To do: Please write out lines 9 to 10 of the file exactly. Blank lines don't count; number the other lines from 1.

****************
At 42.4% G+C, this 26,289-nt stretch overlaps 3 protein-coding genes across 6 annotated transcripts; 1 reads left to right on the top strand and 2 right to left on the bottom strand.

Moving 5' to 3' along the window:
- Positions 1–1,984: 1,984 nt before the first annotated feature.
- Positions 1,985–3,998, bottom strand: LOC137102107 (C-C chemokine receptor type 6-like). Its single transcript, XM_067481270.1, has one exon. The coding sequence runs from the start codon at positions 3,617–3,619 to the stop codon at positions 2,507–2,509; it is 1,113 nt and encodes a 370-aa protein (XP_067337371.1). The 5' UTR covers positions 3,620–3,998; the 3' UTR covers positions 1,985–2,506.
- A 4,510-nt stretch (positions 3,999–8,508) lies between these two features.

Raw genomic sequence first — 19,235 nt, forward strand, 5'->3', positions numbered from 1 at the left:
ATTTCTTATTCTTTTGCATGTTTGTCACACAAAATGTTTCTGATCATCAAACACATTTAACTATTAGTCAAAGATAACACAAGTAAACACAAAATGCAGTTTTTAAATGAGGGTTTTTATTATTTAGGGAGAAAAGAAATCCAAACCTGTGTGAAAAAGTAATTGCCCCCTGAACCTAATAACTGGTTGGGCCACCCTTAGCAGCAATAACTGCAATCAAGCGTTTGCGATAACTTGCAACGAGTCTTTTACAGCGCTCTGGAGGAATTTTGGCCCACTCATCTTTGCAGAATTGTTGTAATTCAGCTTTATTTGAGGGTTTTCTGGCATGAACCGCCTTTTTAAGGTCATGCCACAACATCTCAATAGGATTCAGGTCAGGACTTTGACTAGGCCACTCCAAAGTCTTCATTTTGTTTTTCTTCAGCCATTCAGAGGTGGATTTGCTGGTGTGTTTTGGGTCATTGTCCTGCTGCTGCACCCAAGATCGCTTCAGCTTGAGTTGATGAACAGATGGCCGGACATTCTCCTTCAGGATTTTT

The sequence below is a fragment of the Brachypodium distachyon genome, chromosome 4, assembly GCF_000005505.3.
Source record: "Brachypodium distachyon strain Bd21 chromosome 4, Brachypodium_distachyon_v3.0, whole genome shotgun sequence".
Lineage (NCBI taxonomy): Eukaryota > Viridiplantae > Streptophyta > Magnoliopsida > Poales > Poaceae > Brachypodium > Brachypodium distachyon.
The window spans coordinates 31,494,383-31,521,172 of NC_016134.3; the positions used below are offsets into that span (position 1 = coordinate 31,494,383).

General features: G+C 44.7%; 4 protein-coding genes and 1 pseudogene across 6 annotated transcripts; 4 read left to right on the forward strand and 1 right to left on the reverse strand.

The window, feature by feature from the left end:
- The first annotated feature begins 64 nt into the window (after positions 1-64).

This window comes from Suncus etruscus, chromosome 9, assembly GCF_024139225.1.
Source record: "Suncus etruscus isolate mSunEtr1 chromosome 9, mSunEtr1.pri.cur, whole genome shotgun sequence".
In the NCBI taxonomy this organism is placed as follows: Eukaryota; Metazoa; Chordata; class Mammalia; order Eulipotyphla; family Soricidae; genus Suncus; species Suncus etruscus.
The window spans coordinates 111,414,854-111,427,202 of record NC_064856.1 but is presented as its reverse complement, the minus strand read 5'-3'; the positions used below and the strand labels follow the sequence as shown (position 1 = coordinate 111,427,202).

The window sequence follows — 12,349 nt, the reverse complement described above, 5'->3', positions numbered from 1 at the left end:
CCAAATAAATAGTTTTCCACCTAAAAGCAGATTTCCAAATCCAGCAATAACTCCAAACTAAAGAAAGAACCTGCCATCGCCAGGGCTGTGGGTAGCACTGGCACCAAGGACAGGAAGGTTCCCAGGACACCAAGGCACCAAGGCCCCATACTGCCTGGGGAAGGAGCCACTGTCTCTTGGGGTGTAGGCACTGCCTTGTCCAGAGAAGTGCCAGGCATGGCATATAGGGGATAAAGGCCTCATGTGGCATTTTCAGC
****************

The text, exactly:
Source record: "Brachypodium distachyon strain Bd21 chromosome 4, Brachypodium_distachyon_v3.0, whole genome shotgun sequence".
Lineage (NCBI taxonomy): Eukaryota > Viridiplantae > Streptophyta > Magnoliopsida > Poales > Poaceae > Brachypodium > Brachypodium distachyon.